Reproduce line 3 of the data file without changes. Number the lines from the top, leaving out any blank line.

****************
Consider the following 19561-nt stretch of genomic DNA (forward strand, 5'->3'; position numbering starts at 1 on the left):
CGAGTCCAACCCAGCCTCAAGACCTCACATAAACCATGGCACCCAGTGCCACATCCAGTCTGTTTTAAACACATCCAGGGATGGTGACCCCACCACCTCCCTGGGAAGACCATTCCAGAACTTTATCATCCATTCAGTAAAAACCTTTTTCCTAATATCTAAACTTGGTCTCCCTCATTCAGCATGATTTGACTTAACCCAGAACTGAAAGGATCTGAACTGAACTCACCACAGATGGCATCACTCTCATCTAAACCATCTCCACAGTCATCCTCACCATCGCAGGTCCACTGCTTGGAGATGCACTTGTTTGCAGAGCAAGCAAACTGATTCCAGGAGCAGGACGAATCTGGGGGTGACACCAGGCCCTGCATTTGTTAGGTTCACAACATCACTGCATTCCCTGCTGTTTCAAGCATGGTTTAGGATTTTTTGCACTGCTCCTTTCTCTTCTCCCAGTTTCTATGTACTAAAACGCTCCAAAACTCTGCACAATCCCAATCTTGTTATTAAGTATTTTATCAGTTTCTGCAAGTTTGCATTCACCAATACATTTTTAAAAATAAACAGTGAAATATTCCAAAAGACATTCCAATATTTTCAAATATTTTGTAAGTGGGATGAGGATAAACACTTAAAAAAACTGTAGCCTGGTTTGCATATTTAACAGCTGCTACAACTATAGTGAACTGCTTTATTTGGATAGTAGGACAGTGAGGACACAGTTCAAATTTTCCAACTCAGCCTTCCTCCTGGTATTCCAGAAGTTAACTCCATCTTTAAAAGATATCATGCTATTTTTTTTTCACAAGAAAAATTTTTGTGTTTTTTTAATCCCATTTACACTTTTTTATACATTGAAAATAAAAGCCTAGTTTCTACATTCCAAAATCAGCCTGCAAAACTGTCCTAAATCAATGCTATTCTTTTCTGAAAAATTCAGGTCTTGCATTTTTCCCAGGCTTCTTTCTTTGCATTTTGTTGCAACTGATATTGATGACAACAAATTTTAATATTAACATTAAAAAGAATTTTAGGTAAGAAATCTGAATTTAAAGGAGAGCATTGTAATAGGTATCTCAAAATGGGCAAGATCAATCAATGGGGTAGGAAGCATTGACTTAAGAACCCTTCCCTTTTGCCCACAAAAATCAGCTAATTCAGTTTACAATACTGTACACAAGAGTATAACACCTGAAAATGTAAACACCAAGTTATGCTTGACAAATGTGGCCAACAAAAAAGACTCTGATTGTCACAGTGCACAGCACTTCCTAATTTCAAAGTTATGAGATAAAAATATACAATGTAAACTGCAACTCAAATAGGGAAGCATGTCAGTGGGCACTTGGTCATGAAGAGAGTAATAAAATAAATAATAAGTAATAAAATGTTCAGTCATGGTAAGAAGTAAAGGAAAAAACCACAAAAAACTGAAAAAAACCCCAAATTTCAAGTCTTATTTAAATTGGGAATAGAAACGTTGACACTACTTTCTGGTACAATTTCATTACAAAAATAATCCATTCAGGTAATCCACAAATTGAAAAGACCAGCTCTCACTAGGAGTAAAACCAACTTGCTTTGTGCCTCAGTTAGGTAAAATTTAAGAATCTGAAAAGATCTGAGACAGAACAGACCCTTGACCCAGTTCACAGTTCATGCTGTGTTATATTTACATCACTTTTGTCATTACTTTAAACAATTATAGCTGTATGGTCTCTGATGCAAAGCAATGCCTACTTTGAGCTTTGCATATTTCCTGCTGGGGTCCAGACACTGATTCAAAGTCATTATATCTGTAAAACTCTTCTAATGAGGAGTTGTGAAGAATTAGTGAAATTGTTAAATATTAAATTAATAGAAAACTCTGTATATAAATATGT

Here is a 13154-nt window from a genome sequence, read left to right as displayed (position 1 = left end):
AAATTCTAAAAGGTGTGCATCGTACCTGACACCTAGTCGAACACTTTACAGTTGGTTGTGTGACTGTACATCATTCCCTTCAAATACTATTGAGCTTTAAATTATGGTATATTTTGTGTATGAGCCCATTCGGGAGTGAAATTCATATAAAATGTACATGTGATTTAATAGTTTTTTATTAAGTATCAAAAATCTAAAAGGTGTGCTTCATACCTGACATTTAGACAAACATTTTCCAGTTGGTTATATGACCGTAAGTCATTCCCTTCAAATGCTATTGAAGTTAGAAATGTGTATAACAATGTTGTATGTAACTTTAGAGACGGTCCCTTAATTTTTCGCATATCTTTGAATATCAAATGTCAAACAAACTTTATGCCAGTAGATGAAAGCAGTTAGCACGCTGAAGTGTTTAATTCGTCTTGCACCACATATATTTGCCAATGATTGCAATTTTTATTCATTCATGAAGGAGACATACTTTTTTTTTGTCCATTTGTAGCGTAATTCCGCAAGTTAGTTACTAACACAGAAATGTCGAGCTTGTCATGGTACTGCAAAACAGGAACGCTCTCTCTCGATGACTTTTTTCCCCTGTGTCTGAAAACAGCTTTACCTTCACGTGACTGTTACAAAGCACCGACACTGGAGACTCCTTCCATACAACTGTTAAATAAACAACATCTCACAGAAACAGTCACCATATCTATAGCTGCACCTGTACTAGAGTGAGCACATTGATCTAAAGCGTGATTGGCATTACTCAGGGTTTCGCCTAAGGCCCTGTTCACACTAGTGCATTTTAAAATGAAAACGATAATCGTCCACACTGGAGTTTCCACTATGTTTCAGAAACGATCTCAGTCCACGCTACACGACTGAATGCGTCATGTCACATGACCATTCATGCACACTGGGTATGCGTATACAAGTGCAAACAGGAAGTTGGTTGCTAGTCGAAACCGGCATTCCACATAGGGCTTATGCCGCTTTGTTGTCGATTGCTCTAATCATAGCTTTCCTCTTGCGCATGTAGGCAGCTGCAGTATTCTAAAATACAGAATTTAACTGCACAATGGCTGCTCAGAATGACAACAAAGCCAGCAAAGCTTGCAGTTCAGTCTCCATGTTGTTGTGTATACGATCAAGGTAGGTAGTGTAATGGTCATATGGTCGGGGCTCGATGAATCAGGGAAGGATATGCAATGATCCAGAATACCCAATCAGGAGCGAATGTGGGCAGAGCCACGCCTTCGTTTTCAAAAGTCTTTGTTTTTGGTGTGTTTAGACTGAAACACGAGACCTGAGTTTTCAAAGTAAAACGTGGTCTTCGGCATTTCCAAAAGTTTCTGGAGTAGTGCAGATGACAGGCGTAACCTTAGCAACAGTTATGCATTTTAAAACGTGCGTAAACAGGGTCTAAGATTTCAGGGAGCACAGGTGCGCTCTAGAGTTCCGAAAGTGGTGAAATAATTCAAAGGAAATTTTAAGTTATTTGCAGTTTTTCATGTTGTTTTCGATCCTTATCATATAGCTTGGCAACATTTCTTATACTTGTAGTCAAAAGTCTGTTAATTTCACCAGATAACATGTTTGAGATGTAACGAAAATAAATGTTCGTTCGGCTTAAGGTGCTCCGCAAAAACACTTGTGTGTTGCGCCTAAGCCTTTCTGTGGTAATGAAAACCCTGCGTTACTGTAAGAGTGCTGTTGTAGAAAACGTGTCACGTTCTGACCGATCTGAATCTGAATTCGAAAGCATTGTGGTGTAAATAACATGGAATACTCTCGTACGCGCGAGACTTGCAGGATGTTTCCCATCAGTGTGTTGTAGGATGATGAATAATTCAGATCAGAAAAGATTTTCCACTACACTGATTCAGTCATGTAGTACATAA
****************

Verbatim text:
Here is a 13154-nt window from a genome sequence, read left to right as displayed (position 1 = left end):